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I need to find the sufficient statistic for the parameter $\theta$ for a uniform distribution $U(-\theta, \theta)$ for a sample of size $n$.

The joint density of the sample can be written as:

$f(x_1, x_2,..,x_n|\theta) = (\frac{1}{2\theta})^n,-\theta<x_i<\theta \text{ for all i = 1,2,3,..,n}$. I can express it as :

$f(x|\theta) = (\frac{1}{2\theta})^n \prod_{i=1}^{n} I_{(-\theta, \theta)}(x_i) = (\frac{1}{2\theta})^n I_{(X_{(n)}, \infty)}(\theta) I_{(-X_{(1)}, \infty)}(\theta) \prod_{i=1}^{n}I_{(-\infty,\infty)}$

Now, to prove a statistic, $ T(x)$, as minimally sufficient, we need to prove that the ratio $\frac{f(x|\theta)}{f(y|\theta)}$ to be constant as a function of $\theta$.

The ratio is computed as follows:

$\frac{f(x|\theta)}{f(y|\theta)} = \frac{(\frac{1}{2\theta})^n I_{(X_{(n)}, \infty)}(\theta) I_{(-X_{(1)}, \infty)}(\theta) \prod_{i=1}^{n}I_{(-\infty,\infty)}}{(\frac{1}{2\theta})^n I_{(Y_{(n)}, \infty)}(\theta) I_{(-Y_{(1)}, \infty)}(\theta) \prod_{i=1}^{n}I_{(-\infty,\infty)}}$

We can only get constant as a function of $\theta$ after substituting $X_{(n)} = Y_{(n)}$ and $X_{(1)} = Y_{(1)}$. Hence, $(X_{(1)}, X_{(1)})$ will be minimally sufficient. Please take a moment to review my steps and let me know where exactly I went wrong because the correct answer is shown as max of $|Xi|$.

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From the range of your uniform distribution, you can see that $T(\mathbf{x}) = \max_{i=1,...,n} |X_i|$ is going to be the minimal sufficient statistic. To demonstrate sufficiency formally, we note that the likelihood function reduces to:

$$\begin{align} L_\mathbf{x}(\theta) &= \prod_{i=1}^n \text{U}(x_i| -\theta, \theta) \\[6pt] &= \prod_{i=1}^n \frac{1}{2 \theta} \cdot \mathbb{I}(|x_i| \leqslant \theta) \\[6pt] &= \frac{1}{2^n \theta^n} \prod_{i=1}^n \mathbb{I}(|x_i| \leqslant \theta) \\[6pt] &= \frac{1}{2^n \theta^n} \cdot \mathbb{I} \Big( \max_{i=1,...,n} |x_i| \leqslant \theta \Big) \\[6pt] &= \frac{1}{2^n \theta^n} \cdot \mathbb{I}( T(\mathbf{x}) \leqslant \theta ). \\[6pt] \end{align}$$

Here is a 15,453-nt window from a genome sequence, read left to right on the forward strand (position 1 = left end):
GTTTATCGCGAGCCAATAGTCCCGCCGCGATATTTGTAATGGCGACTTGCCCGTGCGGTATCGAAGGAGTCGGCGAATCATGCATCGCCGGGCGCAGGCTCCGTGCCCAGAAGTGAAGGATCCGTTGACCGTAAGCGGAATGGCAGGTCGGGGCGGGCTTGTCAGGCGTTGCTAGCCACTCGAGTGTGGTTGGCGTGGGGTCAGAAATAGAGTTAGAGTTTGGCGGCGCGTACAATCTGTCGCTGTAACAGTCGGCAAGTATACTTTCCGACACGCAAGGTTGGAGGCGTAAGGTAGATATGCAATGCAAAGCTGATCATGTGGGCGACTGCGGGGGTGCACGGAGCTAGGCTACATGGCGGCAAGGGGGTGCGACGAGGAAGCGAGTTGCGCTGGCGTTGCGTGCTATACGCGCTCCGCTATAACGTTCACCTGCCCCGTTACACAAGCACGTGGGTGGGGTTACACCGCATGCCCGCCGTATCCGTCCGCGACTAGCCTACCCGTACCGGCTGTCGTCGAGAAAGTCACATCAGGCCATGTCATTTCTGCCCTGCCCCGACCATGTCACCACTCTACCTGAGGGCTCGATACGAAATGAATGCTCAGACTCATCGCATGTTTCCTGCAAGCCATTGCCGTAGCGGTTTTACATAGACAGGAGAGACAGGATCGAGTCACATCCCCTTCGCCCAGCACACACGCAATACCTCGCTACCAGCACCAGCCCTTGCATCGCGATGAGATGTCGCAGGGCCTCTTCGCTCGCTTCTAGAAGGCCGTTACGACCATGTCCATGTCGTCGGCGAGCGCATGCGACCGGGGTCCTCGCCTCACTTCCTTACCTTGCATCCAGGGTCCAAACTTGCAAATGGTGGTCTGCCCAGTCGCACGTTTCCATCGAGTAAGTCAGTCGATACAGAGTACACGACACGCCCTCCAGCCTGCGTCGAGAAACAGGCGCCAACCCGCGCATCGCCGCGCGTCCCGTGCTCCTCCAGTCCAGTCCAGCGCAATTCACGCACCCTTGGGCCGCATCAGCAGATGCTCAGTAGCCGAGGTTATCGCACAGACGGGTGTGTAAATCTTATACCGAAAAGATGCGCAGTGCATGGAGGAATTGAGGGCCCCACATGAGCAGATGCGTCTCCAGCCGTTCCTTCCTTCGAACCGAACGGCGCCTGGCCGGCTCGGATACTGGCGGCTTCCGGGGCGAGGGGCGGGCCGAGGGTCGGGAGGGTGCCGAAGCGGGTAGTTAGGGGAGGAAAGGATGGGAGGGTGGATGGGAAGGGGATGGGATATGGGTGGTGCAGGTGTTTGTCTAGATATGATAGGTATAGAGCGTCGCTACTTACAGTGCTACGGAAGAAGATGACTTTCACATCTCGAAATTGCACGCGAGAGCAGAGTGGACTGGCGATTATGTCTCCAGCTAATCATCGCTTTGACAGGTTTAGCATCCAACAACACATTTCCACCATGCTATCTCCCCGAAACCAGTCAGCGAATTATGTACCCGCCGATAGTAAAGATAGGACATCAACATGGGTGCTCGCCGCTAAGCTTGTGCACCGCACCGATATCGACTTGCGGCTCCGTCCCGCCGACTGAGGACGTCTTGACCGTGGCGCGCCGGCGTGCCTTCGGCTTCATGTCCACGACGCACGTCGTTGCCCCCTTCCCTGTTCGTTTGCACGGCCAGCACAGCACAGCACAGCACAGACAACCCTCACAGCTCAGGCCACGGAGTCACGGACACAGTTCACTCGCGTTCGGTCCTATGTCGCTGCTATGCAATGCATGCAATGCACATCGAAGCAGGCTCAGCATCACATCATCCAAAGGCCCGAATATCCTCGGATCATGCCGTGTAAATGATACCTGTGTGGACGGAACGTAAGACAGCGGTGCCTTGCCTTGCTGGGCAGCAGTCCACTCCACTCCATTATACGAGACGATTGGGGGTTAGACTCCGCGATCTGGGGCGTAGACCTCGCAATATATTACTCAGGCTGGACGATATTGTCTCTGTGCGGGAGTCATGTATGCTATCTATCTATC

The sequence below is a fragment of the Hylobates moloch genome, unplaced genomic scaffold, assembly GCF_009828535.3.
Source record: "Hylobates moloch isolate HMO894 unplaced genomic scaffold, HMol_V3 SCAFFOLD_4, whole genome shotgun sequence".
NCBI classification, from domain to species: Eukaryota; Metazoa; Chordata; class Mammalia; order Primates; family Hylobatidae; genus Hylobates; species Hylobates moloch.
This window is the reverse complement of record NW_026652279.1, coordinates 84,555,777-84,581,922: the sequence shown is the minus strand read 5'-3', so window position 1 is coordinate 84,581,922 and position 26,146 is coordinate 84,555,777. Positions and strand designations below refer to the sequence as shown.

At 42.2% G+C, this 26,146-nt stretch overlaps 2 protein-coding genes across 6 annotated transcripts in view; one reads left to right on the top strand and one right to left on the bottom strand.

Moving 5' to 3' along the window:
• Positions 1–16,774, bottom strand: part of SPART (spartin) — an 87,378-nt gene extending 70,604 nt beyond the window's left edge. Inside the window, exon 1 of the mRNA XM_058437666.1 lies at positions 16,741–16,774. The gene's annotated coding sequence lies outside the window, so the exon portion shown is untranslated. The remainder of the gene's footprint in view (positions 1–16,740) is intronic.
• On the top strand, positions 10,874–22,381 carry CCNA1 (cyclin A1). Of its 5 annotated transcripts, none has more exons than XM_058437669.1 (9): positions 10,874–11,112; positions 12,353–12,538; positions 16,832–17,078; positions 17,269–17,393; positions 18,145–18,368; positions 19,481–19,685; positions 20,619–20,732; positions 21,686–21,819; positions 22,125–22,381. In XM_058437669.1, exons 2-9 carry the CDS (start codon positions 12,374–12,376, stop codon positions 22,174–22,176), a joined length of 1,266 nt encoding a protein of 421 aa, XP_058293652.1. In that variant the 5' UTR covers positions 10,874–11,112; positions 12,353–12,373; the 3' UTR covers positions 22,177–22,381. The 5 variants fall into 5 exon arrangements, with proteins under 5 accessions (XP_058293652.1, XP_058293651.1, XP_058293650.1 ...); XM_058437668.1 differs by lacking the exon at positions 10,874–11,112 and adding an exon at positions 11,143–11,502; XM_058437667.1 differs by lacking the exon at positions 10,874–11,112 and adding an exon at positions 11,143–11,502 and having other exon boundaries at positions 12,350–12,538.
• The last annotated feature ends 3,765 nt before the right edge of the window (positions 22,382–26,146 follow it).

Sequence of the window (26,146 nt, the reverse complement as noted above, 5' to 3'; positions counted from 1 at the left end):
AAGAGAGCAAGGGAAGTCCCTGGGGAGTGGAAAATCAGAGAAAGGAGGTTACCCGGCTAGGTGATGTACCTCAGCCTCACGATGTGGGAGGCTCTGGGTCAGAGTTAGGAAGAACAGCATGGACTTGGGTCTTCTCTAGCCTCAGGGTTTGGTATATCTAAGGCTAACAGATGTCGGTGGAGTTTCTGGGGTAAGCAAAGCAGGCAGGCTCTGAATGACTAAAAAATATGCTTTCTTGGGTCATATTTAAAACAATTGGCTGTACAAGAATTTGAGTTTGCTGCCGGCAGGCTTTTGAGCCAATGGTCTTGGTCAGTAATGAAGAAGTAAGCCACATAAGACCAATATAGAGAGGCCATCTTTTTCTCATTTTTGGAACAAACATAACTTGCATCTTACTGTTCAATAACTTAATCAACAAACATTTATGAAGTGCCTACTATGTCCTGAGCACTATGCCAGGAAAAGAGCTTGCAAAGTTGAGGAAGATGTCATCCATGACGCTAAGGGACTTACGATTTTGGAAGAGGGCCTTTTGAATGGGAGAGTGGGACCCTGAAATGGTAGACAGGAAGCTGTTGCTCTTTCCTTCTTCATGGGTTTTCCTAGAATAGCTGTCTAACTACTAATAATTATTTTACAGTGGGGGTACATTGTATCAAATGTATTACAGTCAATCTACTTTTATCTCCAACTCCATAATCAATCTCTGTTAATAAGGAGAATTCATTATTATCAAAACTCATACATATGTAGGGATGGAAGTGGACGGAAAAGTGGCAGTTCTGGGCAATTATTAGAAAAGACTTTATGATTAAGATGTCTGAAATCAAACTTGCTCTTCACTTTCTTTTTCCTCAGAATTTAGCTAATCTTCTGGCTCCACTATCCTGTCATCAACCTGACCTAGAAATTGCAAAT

Using the Fisher–Neyman factorisation theorem this demonstrates that this statistic is sufficient. Minimal sufficiency follows from the fact that there is no sufficient statistic from which this statistic cannot be obtained.

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  • $\begingroup$ Specially the last line made everything clear to me. Plus +1 for that. This topic has been causing a lot of trouble for me since last week. $\endgroup$
    – userNoOne
    Feb 24, 2021 at 14:19
  • $\begingroup$ Hello @Ben, I was wondering about the completeness of this minimal sufficient estimator. So, here is what I am thinking. Since $|X|$ follows $U(0,\theta)$, I will have $\frac{|X|}{\theta}$ following $U(0,1)$ which means that it is ancillary. I once read that if a function of sufficient statistic is ancillary, then it cannot be complete. Hence, I will concluyde that this found minimally sufficient statistic will not be complete. Now, I was wondering whether there can be a situation when a family of distribution is not complete? If yes, is there exist a formal way to prove that. $\endgroup$
    – userNoOne
    Feb 24, 2021 at 14:28
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    $\begingroup$ @userNoOne: May I recommend that you pose that as a new question on the forum, and link back to this question for context. $\endgroup$
    – Ben
    Feb 25, 2021 at 0:07

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